Gisu people

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The Gisu people, or Bamasaba people of Elgon, are a Bantu tribe[1] of the Masaba people of eastern Uganda, closely related to the Bukusu people of Kenya. Bamasaba live mainly in the Mbale District of Uganda on the slopes of Mount Elgon.


The Masaba, Bukusu and Luhya people believed that their ancestors were Mundu and Sera.[2] The people of Ethiopia and the Ethiopian Highlands have no name for Kundu, except that it is a mountain peak in Oromiya.

The Bamasaba ancestor, Maswahaba migrated from the Ethiopian Mountains traveling via Lake Turkana to Sironko and settled around Bududa where he fell in love with a Maasai girl who was known as Nabarwa. The family of Nabarwa demanded that in order for Maswahaba to marry their daughter he had to undergo their rite of circumcision. He agreed to do so.


Bagisu women having a discussion on feminism

Circumcision in Africa is an old culture as practiced by the Bamasaaba in Eastern Uganda. The culture of circumcision was adopted by the Bamasaba from their in-laws the Maasai people. The men among the Bagisu tribe undergo initiation ceremonies known as Imbalu. The initiation ceremonies among the Bamasaaba are held every two years during August.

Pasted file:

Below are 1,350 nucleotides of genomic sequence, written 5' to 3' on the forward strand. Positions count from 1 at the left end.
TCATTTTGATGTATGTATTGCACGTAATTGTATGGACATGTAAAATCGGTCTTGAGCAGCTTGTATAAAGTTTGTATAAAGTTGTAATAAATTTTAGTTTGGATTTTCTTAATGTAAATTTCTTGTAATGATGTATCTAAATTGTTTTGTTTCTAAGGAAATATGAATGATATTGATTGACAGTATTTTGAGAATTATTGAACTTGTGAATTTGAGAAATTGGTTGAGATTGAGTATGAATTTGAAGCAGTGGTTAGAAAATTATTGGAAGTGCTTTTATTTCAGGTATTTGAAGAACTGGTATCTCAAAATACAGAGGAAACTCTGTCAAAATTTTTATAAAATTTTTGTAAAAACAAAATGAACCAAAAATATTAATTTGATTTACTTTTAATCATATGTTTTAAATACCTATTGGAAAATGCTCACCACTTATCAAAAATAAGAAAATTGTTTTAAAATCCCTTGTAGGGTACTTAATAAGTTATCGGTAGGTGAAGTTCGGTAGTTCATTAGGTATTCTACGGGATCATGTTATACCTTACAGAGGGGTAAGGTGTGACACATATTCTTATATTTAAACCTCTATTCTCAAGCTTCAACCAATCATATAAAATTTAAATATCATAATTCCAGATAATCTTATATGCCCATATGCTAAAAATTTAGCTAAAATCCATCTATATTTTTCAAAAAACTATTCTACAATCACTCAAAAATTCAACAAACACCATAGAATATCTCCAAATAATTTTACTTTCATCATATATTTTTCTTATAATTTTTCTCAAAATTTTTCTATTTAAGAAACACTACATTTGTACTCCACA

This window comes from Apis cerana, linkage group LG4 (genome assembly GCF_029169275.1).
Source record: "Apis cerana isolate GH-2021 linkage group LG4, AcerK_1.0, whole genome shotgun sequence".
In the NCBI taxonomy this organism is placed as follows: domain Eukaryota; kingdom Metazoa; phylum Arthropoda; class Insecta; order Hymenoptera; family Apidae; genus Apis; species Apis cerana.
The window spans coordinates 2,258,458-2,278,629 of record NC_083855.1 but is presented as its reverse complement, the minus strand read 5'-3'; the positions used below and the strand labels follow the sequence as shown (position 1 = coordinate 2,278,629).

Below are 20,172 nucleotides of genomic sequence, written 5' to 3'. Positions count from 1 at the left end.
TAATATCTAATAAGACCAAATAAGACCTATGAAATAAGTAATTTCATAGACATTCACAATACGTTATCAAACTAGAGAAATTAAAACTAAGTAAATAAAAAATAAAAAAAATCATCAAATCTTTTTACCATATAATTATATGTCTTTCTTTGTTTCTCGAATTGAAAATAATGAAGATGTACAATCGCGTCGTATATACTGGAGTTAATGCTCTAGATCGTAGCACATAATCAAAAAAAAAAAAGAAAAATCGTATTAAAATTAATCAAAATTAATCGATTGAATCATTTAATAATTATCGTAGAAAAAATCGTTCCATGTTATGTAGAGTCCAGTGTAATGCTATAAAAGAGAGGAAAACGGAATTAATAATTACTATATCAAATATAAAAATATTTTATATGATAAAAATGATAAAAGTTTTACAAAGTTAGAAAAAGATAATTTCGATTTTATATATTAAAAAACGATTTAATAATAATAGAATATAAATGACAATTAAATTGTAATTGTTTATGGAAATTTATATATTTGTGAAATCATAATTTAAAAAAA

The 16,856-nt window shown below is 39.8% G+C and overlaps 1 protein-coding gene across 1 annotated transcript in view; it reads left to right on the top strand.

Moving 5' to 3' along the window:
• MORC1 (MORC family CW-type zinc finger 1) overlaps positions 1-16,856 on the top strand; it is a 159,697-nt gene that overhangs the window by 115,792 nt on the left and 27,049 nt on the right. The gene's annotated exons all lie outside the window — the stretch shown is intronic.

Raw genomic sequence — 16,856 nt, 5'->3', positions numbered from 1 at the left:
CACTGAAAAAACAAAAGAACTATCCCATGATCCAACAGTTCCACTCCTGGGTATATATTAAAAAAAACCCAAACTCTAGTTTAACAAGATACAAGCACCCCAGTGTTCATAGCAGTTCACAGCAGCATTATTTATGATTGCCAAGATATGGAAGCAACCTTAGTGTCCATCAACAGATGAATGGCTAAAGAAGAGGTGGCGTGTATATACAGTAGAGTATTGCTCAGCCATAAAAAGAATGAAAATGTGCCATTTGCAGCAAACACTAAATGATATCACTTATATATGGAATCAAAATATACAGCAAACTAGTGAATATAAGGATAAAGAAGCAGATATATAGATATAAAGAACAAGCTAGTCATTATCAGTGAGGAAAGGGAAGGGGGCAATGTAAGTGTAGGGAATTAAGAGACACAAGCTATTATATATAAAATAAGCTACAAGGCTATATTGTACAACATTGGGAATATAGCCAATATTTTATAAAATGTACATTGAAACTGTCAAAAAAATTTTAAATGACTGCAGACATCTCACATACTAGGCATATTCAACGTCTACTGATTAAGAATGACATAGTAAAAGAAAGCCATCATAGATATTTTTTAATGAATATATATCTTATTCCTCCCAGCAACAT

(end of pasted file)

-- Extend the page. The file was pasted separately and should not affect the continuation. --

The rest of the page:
The Bamasaaba ancestors lived on bamboo shoots also known as maleya in the Lumasaba language. These bamboo shoots are collected from bamboo trees on top of Mt. Elgon.

Origin of the name Bagisu[edit]

Maswahaba's first son with Nabarwa was Mwambu who was nicknamed Nkisu by his Maasai uncles who had stolen his fathers cows from him. Masawahaba failed to pronounce the nickname of Nkisu meaning a bull in Maasai language, given to his son his uncle and he pronounced it as Mugisu. The name Bagisu originated from the nickname Nkisu given to Mwambu by Maswababa's Maasai Brother-in-law.

The Bamasaba speak a dialect of the Lumasaba language called Lumasaba, which is fully understandable by other dialects, and is also understood by the Bukusu. The Bamasaba share a lot of things with the Bukusu from Kenya. They share culture and according to the Bukusu the Bamasaba are their real brothers its only the border that divides them.



  1. ^ Mwakikagile p. 194.
  2. ^ Peoples and Cultures of Uganda. Kampala, Uganda: Fountain Publishers. 2011. p. 100. ISBN 9789970250349.


Further reading[edit]